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Diabetes Testing

How Frequently Should You Test?

When it comes to blood glucose testing, with only a little simplification there are three types of people in the world – those who use insulin, those who control their diabetes without insulin, and those who don’t yet have diabetes.

People with type 1 diabetes and pregnant women who take insulin need to test at least three times a day, according to The American Diabetes Association’s Position Statement on Standards of Medical Care in Diabetes Care. But the recommendations are murky for people with type 2 diabetes who use insulin and anyone changing therapy and are especially murky for people who control their diabetes on diet alone. The statement doesn’t even consider people who control their diabetes with pills or with exercise.

Technically, self-monitoring of blood glucose (SMBG) is what we call blood glucose. The position statement says, “The role of SMBG in stable diet-treated patients with type 2 diabetes is not known.” Until now I never could understanding why they said that.

Now, a huge debate has broken out in the ADA’s professional journal, Diabetes Care. This debate explains why the professionals don’t know how often type 2s who don’t use insulin should test.

For people who use insulin the benefits of testing are obvious and well documented. If your levels are too low or too high, you can correct them immediately.

But what about those of us who don’t use insulin? Of course, we can exercise or not eat if our level is too high, or we can take a glucose tab if it’s too low.

Mayer Davidson, an M.D. who is a past president of the ADA, shocked me with his editorial that it is “a waste of money” for type 2s not using insulin to test. He does believe that if they test the best time is before and one or two hours after a meal.

Rather than checking fasting levels, in the last five years or so testing after meals has become the preferred time for those who have good blood glucose control. More on this later in a separate article.

Why does the ADA say the benefits of testing for non-insulin users is unknown? Because until quite recently there have been few well-designed studies. Few studies – but not no studies.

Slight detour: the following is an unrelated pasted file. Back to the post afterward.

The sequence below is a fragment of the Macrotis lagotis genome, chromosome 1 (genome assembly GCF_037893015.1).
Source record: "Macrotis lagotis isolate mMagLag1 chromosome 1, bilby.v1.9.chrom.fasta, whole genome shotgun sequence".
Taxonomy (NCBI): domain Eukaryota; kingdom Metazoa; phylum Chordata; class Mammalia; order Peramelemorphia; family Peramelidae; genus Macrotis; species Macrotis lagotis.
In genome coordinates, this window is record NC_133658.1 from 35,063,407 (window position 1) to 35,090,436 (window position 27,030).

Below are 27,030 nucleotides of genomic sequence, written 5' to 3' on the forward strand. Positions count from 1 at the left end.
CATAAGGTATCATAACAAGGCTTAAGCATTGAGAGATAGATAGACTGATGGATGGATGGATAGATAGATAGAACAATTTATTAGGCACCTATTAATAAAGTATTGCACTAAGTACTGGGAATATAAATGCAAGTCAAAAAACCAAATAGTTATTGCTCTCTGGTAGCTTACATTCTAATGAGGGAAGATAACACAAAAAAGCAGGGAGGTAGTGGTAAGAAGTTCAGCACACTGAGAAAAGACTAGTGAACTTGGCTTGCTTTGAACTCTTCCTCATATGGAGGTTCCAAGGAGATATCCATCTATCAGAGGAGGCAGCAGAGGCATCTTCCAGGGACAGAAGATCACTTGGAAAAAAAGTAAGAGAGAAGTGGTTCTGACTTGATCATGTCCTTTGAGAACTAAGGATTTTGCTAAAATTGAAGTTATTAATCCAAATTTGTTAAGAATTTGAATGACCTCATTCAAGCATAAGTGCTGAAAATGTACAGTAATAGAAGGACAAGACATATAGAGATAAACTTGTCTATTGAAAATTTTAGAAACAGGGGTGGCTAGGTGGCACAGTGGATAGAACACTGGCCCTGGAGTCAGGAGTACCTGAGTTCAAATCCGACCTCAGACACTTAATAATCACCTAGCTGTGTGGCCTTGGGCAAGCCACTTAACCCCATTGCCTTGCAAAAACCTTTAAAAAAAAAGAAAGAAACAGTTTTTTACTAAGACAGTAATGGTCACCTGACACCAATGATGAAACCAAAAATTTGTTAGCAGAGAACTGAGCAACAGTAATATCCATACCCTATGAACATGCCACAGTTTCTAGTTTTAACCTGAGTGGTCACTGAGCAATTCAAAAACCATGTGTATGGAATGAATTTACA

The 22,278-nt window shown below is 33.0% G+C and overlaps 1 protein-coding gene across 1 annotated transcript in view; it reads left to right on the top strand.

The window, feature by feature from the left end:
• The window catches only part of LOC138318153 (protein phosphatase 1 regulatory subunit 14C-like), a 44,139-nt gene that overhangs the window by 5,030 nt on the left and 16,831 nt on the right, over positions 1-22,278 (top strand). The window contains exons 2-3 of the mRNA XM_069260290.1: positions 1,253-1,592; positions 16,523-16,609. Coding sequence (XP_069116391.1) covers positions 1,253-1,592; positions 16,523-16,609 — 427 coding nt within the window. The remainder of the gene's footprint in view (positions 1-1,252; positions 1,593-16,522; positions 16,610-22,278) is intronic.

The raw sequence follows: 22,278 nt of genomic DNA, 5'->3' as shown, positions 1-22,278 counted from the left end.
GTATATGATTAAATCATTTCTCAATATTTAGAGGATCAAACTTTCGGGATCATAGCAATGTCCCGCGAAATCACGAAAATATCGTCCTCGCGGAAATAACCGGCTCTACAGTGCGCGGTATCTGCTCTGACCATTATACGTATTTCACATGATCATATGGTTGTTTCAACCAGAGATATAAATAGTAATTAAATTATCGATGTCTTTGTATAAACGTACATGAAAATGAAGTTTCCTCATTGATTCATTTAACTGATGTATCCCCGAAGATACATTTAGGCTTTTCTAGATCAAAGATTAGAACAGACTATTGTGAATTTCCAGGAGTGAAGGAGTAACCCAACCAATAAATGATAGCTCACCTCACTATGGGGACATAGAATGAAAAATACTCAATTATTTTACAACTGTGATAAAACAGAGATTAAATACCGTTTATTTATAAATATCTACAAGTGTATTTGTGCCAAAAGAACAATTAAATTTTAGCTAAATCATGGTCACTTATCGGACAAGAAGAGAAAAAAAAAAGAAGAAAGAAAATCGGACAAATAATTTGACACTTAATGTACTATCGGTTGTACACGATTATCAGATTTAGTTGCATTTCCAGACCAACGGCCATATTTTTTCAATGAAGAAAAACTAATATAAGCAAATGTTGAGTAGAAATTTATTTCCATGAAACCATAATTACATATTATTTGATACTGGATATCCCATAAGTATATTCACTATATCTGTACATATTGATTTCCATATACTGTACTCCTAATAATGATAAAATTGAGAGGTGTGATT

This year a team of Dutch doctors systematically reviewed these studies and found that six of them were randomized controlled trials. Their article, Self-Monitoring of Blood Glucose in Patients With Type 2 Diabetes Who Are Not Using Insulin, is available in full online. Those who tested were able to decrease their A1C level by 0.4 percent – statistically significant and clinically relevant. A decrease of that magnitude reduces the risk of eye, kidney, and nerve disease by 14 percent, according to the huge U.K. Prospective Diabetes Study.
Two more studies are so new that they haven’t even been published yet, but were presented at the ADA’s Scientific Sessions in June and are abstracted online.

A group of doctors in Atlanta presented their study of 552 people not on insulin. Those who tested at least once a day had an average A1C of 6.9 percent, but those who never tested had an average of 7.8 percent. But the A1C hardly changed if they tested more than once.

Doctors in Germany and Switzerland reported on their 10-year study of 3,268 people with type 2. Those who tested their blood glucose levels – whether or not they were taking insulin – were 33 percent less likely to develop complications of diabetes or to die than those who didn’t test.

The evidence is clear. All of us who have diabetes need to test our blood glucose levels. Others can wait.

This article is based on an earlier version of my article published by HealthCentral.

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